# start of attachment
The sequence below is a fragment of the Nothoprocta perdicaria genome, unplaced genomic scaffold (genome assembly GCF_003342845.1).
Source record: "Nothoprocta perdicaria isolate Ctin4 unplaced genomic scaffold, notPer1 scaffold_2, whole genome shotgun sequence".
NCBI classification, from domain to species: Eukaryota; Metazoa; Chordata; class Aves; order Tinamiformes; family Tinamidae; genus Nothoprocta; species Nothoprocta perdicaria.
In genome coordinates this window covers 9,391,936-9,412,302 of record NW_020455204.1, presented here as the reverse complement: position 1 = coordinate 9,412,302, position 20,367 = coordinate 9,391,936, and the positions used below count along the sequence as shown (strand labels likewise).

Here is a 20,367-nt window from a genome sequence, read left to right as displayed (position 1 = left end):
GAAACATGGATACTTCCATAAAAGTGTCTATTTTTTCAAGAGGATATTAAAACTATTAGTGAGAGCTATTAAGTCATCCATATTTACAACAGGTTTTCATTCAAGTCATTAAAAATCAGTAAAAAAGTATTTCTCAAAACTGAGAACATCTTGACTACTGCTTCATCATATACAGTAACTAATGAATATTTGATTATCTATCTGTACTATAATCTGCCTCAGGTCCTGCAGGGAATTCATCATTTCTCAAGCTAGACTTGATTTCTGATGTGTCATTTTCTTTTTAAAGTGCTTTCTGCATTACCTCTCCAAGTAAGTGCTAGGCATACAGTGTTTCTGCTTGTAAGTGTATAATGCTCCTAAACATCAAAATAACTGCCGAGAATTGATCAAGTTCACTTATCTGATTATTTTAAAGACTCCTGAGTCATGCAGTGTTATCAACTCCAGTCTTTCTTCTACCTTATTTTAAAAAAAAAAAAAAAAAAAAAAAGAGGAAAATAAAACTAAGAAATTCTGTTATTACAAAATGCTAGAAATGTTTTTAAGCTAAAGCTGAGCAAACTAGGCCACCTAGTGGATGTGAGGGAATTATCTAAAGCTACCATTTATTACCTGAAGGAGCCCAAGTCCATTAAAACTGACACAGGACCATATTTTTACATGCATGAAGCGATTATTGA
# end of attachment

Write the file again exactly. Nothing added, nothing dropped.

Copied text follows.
The sequence below is a fragment of the Nothoprocta perdicaria genome, unplaced genomic scaffold (genome assembly GCF_003342845.1).
Source record: "Nothoprocta perdicaria isolate Ctin4 unplaced genomic scaffold, notPer1 scaffold_2, whole genome shotgun sequence".
NCBI classification, from domain to species: Eukaryota; Metazoa; Chordata; class Aves; order Tinamiformes; family Tinamidae; genus Nothoprocta; species Nothoprocta perdicaria.
In genome coordinates this window covers 9,391,936-9,412,302 of record NW_020455204.1, presented here as the reverse complement: position 1 = coordinate 9,412,302, position 20,367 = coordinate 9,391,936, and the positions used below count along the sequence as shown (strand labels likewise).

Here is a 20,367-nt window from a genome sequence, read left to right as displayed (position 1 = left end):
GAAACATGGATACTTCCATAAAAGTGTCTATTTTTTCAAGAGGATATTAAAACTATTAGTGAGAGCTATTAAGTCATCCATATTTACAACAGGTTTTCATTCAAGTCATTAAAAATCAGTAAAAAAGTATTTCTCAAAACTGAGAACATCTTGACTACTGCTTCATCATATACAGTAACTAATGAATATTTGATTATCTATCTGTACTATAATCTGCCTCAGGTCCTGCAGGGAATTCATCATTTCTCAAGCTAGACTTGATTTCTGATGTGTCATTTTCTTTTTAAAGTGCTTTCTGCATTACCTCTCCAAGTAAGTGCTAGGCATACAGTGTTTCTGCTTGTAAGTGTATAATGCTCCTAAACATCAAAATAACTGCCGAGAATTGATCAAGTTCACTTATCTGATTATTTTAAAGACTCCTGAGTCATGCAGTGTTATCAACTCCAGTCTTTCTTCTACCTTATTTTAAAAAAAAAAAAAAAAAAAAAAAGAGGAAAATAAAACTAAGAAATTCTGTTATTACAAAATGCTAGAAATGTTTTTAAGCTAAAGCTGAGCAAACTAGGCCACCTAGTGGATGTGAGGGAATTATCTAAAGCTACCATTTATTACCTGAAGGAGCCCAAGTCCATTAAAACTGACACAGGACCATATTTTTACATGCATGAAGCGATTATTGA